Back in early September, before The New Publishing Standard went live, news broke that the publisher and distributor Euromedia was looking to buy the Czech bricks and mortar bookstore chain and online book and ebook retailer Neoluxor.
The move is on hold pending a review by the Czech competition authorities so I’d been waiting for the outcome, but as Porter Anderson is running the story over at Publishing Perspectives today, time to add to the tale here before reporting on the new Czech ebook subscription service, Bookport.
Euromedia Group’s portfolio expansion is responding to the growing trend of moving sales from the bookstore to the internet while also gaining a new book segment,
so there was no surprise when Neoluxor found itself an acquisition target in September.
Neoluxor is not just the leading bricks & mortar book retailer in the Czech Republic but owns what is regarded as the largest bookstore in central Europe, the Palac Knih.
Porter Anderson has more details about the Euromedia move over at Publishing Perspectives, but for me the more interesting story here is the way the central and east European book markets are developing.
The Czech Republic’s first ebook subscription service, Bookport, has just launched, offering access to 3,500 Czech titles for a subscription of 199 crowns a month.
Grada, the publisher behind the subscriptions service, cites Netflix as its inspiration, and is looking to make available ebooks from other publishers alongside its own titles. Czech publishers Galén, Portál, Vyšehrad, and Epocha are said to be on board.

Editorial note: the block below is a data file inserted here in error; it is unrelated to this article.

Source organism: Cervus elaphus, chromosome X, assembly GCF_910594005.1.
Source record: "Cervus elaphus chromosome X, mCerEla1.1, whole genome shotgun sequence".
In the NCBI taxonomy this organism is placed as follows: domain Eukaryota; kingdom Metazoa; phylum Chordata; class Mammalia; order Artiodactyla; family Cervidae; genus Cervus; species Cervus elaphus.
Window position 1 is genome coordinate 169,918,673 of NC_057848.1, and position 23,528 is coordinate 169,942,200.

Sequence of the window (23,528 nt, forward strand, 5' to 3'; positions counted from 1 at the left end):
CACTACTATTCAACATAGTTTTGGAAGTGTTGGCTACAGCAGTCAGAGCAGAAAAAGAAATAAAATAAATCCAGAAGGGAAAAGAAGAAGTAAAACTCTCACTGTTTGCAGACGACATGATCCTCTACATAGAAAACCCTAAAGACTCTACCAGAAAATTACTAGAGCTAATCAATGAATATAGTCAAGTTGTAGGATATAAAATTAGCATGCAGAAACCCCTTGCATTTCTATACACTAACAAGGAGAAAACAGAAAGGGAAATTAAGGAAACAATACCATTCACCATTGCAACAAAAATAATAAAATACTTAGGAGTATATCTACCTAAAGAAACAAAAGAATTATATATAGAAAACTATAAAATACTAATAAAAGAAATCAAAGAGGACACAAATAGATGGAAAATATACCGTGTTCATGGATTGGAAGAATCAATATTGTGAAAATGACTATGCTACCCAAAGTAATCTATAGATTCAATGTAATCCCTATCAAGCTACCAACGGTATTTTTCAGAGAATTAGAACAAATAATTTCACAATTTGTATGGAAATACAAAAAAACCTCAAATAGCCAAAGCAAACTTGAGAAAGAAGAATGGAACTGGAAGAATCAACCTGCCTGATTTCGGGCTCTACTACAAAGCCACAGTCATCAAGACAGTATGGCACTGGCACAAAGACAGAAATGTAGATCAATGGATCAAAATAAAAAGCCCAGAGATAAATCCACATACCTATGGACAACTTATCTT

Hospodářské Noviny reported in October 2016 that preliminary figures from the Association of Czech Booksellers and Publishers showed e-book sales rose by just 11 percent on the previous year to total 118 million crowns, amounting to 2% of the overall book market in the country
For Czech readers wanting ebooks, the Amazon Kindle store isn’t a realistic option, with whispernet surcharges imposed for those that try to buy from Amazon US. It’s a similar story across much of Europe apart from the handful of Kindle countries (UK, France, Germany, Spain, Italy, Netherlands and associated access-allowed territories such as Belgium, Switzerland, Austria).
Notwithstanding the impressive revenue increases reported this past quarter by Amazon, behind the gloss and fanfare about the just-announced big revenue jump for Amazon lies a $936 million loss on its international endeavours. This following a $724 loss last quarter, a $481 loss in the quarter before that, and a $487 loss before that.
There seems little sign that Amazon will be looking to move into the central and east European book markets any time soon, which perhaps engenders the confidence we are now seeing as markets like the Czech Republic consolidate.